From collections to class-action cases, Reardon reflects on 50 years of lawyering

New London — Attorney Robert I. Reardon Jr., whose personal injury law firm has long been associated with exhaustive trial preparation and six-figure settlements, was recognized by the New London County Bar Association earlier this month for 50 years of legal practice.

Working out of an impeccably maintained Tudor-style home at the corner of Hempstead and Broad streets, Reardon has taken on cases of local and international import. He secured settlements for the families of two East Lyme teenagers who died in 1988 after their car plunged into a river due to missing bridge barriers on Chapel Street in New Haven. He was a lead attorney in class-action lawsuits involving a defective contraceptive device known as the Dalkon Shield and in litigation brought by consumers of Nutrisystem, a drink that dieters said damaged their gallbladders.

Reardon and his firm negotiated more than $8.1 million in settlements for victims of abuse by Catholic priests. He represented Connecticut victims and survivors of the Station Nightclub fire of 2003, in which 100 died and more than 200 were injured when a pyrotechnics display during a Great White concert ignited sound-proofing material inside the West Warwick, R.I., nightclub.

Reardon even represented Donald J. Trump in 2003, when Trump, then a casino financier, was fired by the Eastern Pequots as the tribe sought federal recognition. The case was resolved with an undisclosed settlement; in 2016, during Trump's Republican presidential campaign, Reardon, who is a registered Democrat, declined to comment on it.

Reardon said by phone this past week that he was spending a few days in Manhattan, having just resolved a case with a confidential settlement agreement. These days, he said, he has the benefit of not dealing with the responsibilities of firm management, since his daughter, attorney Kelly E. Reardon, became managing partner in January 2019 and the firm's attorneys and staff are highly experienced.

Reardon said he now has the luxury of picking and choosing the cases he wants to try.

He was raised in Waterford but has lived in Niantic for decades with his wife, Lise Reardon, who is the founder and executive director of Eastern Connecticut Ballet. They have two adult daughters, Kelly and Colleen Shay, and two grandchildren.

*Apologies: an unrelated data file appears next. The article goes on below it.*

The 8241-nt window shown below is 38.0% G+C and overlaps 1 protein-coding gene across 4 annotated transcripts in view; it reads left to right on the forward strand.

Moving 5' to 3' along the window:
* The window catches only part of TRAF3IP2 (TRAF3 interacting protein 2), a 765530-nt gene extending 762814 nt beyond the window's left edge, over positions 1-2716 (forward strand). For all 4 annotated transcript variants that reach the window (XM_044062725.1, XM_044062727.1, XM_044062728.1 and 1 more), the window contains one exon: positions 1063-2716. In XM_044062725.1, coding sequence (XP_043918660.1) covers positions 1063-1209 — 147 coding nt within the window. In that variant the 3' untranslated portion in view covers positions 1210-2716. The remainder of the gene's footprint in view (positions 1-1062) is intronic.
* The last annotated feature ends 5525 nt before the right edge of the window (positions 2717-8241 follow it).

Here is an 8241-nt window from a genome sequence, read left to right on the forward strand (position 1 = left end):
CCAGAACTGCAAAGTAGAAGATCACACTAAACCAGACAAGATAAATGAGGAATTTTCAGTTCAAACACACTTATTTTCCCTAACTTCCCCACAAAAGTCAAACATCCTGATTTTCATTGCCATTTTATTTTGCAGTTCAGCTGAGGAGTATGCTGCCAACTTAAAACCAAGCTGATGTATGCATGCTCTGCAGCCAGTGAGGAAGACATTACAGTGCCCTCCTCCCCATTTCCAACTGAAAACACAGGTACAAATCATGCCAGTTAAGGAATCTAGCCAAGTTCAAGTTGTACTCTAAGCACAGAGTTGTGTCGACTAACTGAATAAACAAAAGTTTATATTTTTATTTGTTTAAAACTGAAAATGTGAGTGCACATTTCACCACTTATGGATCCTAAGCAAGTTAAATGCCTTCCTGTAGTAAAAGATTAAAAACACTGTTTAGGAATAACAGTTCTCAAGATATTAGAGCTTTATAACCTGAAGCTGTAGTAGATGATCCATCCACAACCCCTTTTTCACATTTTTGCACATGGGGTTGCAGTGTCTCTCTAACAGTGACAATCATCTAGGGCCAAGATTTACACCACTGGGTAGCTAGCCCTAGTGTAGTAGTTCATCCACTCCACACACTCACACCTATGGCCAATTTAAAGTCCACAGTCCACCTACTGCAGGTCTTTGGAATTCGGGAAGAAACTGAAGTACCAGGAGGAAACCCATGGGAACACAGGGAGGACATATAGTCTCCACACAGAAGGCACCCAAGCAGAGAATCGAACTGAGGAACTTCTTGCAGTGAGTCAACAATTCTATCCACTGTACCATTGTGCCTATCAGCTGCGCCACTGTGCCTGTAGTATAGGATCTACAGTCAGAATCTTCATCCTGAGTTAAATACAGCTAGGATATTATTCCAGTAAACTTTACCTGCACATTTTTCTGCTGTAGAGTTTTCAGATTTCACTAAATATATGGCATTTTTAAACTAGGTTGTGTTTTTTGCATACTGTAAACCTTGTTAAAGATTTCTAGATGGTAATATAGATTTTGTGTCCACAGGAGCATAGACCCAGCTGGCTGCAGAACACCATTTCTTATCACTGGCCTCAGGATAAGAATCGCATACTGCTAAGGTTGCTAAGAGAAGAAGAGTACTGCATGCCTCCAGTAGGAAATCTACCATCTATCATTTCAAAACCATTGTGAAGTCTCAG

Reardon attended Boston College and Fordham Law School, then honed his legal skills while serving in the U.S. Marine Judge Advocate General's Corps at North Carolina's Camp Lejeune from 1971 to 1973.

Reardon said he never regretted returning to New London to practice law. "It's been a great career, and a great life in New London," he said.

At the Feb. 4 bar association celebration at Langley's in Waterford, Reardon said he thanked a number of people involved in his career. After law school, while awaiting his departure to Camp Lejeune, Reardon said the late attorney A.A. "Ted" Washton allowed him to handle cases even before he was sworn in.

He also thanked attorney Wayne Tillinghast, who was opposing counsel in the first pretrial negotiation Reardon attended as a lawyer. When Reardon followed his boss's orders and demanded a $50,000 settlement in a case that he now knows was worth no more than $5,000, the judge yelled at him and threw him out his chambers.

"When I got into the hallway, I was so distressed," Reardon recalled. "I'd never been in front of a judge. Wayne told me sometimes that's just the way judges act."

Tillinghast, who passed his own 50-year practice milestone years ago, and retired four years ago at age 80, remembered the incident when reached by phone Friday.

"The judge just jumped all over him left and right," Tillinghast said. The real target of the judge's ire was Washton, he said.

Following his Marine service, Reardon said he was hired in November 1974 by the New London law firm McGuire and Shapiro, and told by his boss, attorney Morgan K. McGuire, to start working after the first of the year. Between Thanksgiving and Christmas, McGuire died of a heart attack on the way to the court, and Reardon said he wondered if he had a job. The firm's other partner, Michael Shapiro, told Reardon he would be handling all of McGuire's files and that the firm would be called Shapiro and Reardon.

Kelly Reardon introduced her father at the Feb. 4 bar association event. She said he can still outwork her, and that his tirelessness is the secret to his success.

"He's taught me you have to work your opponent," she said in a recent phone interview. "That the number one way to achieve success is to work harder than the lawyer you're up against, preparing more, spending more time to get ready for depositions and trial and knowing more than the person you're taking the deposition of."

At the event, Kelly Reardon said she recounted that her father has not always had the opportunity to pick and choose cases. She noted that in his early years, he represented The Day in collections cases when its newspaper delivery staff failed to turn in subscriber payments.

Also recognized by the New London Country Bar Association for 50 years of lawyering was attorney Peter F. Stuart of Mystic, whose practice most recently has focused on elder law and estate planning. Stuart did not respond to several phone messages left at his office.


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